FOR THE LOVE OF THE SPORTThe classic cyclist rides first and foremost for the pure love of cycling, for the fun and enjoyment that comes from bonding with a simple, beautiful, and ingenious mechanical device and ranging the world. This cyclist rides for the wind in the hair, for the sensation of hot, cold, humid, wet, or dry on the skin, for carving up rolling terrain like riding a roller coaster, for the sensations of a pounding heart, sweaty brow, and heaving chest. The pursuit of adventure, camaraderie, and well-being astride a wheel are the primary driving forces behind every ride. “Training” is reserved only for preparing for specific competitive, or personal challenge, efforts; it is not the only, or usually primary, motive for heading out the door.
MENTORSHIPThe classic cyclist learned skills and etiquette from other classic cyclists, usually one or two masters in particular who took the time to encourage and enlighten the neophyte. Over time, the neophyte also becomes a mentor, passing along knowledge, wisdom, and specific tricks of the trade through specific instructions and by example. Cyclists are not born knowing how to trim a front derailleur, how to quickly clip in while starting on a steep grade, how to scan through the back windows of cars for drivers about to open their doors, or how to ride deep in the drops with a straight spine and relaxed shoulders. Mentors imbue new cyclists with these and many other pearls of wisdom, coaxing them along their journey to mastery.
EMBRACES MOTHER NATURE
The classic cyclist embraces the whole panorama of weather that Mother Nature provides and doesn’t shirk from riding in less-than-ideal conditions, nor cut a ride short just because the weather takes a turn for “the worse.” Au contraire, the classic cyclist relishes the opportunity to feel more alive and at one with the environment because of dramatic weather. Whether rain, cold, snow, heat, or headwinds, it is all respected without judgment as “just weather being weather.” Riding only on sunny weekend mornings in the same matching “kit” on the same route every week does not intrigue the classic cyclist.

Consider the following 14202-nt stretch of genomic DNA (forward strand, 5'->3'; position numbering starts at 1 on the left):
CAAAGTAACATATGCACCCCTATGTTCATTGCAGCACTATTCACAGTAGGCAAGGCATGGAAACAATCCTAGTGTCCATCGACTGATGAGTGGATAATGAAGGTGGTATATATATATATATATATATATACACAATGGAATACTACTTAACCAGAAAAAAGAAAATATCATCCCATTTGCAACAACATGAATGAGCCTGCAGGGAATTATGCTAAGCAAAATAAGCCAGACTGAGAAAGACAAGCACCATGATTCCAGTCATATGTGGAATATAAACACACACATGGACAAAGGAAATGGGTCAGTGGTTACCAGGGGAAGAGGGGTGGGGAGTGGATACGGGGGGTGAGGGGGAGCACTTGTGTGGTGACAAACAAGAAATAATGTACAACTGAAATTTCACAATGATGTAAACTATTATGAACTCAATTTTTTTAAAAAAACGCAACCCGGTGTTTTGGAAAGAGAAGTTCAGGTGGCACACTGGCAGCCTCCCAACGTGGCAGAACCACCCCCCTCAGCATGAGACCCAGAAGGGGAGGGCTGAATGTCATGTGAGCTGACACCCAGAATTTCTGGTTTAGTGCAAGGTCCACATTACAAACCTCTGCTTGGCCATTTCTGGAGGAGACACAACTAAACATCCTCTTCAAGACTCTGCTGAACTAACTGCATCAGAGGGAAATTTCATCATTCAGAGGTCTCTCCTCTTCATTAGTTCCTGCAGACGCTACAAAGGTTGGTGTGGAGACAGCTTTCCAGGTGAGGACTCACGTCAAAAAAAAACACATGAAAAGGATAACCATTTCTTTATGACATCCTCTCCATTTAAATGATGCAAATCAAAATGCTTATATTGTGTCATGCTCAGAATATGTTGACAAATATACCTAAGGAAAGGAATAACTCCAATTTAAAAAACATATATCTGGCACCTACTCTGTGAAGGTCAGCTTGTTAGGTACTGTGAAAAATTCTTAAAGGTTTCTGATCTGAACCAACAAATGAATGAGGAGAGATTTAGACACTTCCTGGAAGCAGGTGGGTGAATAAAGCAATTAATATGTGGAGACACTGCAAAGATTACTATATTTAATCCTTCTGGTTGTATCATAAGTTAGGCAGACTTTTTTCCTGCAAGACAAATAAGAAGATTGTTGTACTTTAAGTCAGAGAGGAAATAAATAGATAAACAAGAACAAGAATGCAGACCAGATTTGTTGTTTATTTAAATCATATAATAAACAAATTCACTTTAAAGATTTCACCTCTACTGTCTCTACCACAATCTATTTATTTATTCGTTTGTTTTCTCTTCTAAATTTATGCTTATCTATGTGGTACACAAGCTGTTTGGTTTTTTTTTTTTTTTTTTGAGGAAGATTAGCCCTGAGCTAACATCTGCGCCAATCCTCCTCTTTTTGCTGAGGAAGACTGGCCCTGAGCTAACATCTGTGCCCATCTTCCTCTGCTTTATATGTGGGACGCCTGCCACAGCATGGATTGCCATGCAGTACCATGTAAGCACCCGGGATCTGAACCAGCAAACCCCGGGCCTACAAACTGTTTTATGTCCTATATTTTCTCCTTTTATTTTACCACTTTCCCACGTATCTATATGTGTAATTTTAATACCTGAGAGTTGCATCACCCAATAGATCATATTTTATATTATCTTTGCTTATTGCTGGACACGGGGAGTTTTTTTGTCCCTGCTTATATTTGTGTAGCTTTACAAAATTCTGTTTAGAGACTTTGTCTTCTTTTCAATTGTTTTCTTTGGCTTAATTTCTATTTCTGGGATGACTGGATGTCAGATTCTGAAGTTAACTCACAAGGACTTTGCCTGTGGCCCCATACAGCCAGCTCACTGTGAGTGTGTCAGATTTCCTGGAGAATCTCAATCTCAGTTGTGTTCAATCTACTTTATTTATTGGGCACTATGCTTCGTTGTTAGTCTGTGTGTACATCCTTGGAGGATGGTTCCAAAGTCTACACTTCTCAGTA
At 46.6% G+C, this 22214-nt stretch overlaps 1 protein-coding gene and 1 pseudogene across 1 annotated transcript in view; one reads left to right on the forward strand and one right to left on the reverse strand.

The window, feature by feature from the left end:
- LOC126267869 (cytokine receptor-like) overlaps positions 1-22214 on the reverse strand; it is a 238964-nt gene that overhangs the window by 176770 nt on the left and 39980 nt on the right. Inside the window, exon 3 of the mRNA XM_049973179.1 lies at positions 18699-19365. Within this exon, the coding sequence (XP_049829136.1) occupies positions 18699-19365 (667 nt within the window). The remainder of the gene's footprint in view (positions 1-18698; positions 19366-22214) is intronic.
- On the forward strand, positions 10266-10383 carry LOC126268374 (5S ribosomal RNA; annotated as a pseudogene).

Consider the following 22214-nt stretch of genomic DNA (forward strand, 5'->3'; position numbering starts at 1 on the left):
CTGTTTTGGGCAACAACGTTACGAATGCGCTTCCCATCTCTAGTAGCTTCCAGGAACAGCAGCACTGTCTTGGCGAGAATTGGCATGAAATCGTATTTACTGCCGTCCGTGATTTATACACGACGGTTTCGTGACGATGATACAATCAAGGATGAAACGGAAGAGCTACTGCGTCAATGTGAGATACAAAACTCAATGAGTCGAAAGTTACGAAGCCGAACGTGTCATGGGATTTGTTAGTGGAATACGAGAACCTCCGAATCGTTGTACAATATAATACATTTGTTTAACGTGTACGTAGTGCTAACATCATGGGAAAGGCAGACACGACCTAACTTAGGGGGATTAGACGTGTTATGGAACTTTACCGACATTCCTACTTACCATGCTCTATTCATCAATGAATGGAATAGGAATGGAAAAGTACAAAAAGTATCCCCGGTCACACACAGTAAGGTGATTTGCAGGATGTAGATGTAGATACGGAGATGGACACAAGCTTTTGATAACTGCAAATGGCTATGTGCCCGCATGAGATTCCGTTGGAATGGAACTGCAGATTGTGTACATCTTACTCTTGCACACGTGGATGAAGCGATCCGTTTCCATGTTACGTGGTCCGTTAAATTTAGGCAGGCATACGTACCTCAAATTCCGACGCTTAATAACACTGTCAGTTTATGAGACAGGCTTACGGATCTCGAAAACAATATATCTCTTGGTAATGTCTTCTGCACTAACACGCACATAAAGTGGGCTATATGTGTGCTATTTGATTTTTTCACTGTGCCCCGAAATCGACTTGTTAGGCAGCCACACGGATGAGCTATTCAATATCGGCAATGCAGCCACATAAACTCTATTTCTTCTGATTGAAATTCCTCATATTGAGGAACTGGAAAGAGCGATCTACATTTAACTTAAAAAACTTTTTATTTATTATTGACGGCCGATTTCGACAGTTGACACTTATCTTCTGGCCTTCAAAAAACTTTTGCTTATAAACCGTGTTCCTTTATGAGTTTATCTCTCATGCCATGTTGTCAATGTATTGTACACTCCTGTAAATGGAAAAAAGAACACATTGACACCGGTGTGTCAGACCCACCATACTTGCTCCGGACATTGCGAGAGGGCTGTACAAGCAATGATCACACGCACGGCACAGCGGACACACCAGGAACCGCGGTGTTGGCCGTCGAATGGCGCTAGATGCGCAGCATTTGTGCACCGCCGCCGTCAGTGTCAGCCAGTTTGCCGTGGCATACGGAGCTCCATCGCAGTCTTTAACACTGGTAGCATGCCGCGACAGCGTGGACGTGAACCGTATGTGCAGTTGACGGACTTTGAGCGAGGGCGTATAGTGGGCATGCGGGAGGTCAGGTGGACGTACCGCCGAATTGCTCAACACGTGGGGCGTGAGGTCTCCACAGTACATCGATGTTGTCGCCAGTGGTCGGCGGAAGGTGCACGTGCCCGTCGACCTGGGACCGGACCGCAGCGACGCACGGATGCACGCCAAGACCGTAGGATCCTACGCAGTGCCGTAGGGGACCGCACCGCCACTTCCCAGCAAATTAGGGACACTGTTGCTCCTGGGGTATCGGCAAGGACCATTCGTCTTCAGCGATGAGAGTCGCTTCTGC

CLEAN STEED, SELF-SERVICEDThe classic cyclist keeps her steed clean and free of unnecessary add-ons. No more than one gadget is attached to the bike, the handlebar tape is clean (and preferably white), there are no garish colors nor logos, and the entire “ensemble” of the bike itself is understated, simple, and stylish. The classic cyclist also maintains the steed herself, keeps it finely tuned, and knows how to make adjustments on the road. For example, she routinely amazes other cyclists by reaching down to make a rear derailleur adjustment on another’s bike while stopped at a light: a quick flick of the wrist restores that bike’s drivetrain to purring perfection. This deep understanding of the workings of the bicycle allow the classic cyclist to repair, or make work-arounds, for any mechanical mishap encountered on the road. As well, a proper seat pack with a comprehensive multi-tool, two tubes, patch kit, and a small but specific selection of “ride-savers” keeps the show on the road for her and others. Phoning for a ride home is anathema to the classic cyclist.
RIDES TO THE RIDEThe classic cyclist acknowledges that driving to a ride start is to be avoided whenever possible. Tacking an extra ten or thirty miles onto any given ride, in order to transit to and from the ride meet-up spot, is a given; these “bonus miles” are appreciated as an opportunity to warm up properly, find a groove, and start or finish any given outing with the proper classic style and mindset.
Click here for Part One, here for Part Three, and here for Part Four of this series.
Chris Kostman has been a classic cyclist since 1982. Besides competing in races as diverse as the Race Across America, the Iditabike Mountain Bike Race, and the 24 Hours of Canaan, he also organizes the Badwater Ultramarathon and Furnace Creek 508 races, a series of four century rides, and the Rough Riders Rally. This is his sixteenth article for Endurance News. Learn more at his blog, www.XO-1.org, and at www.adventurecorps.com.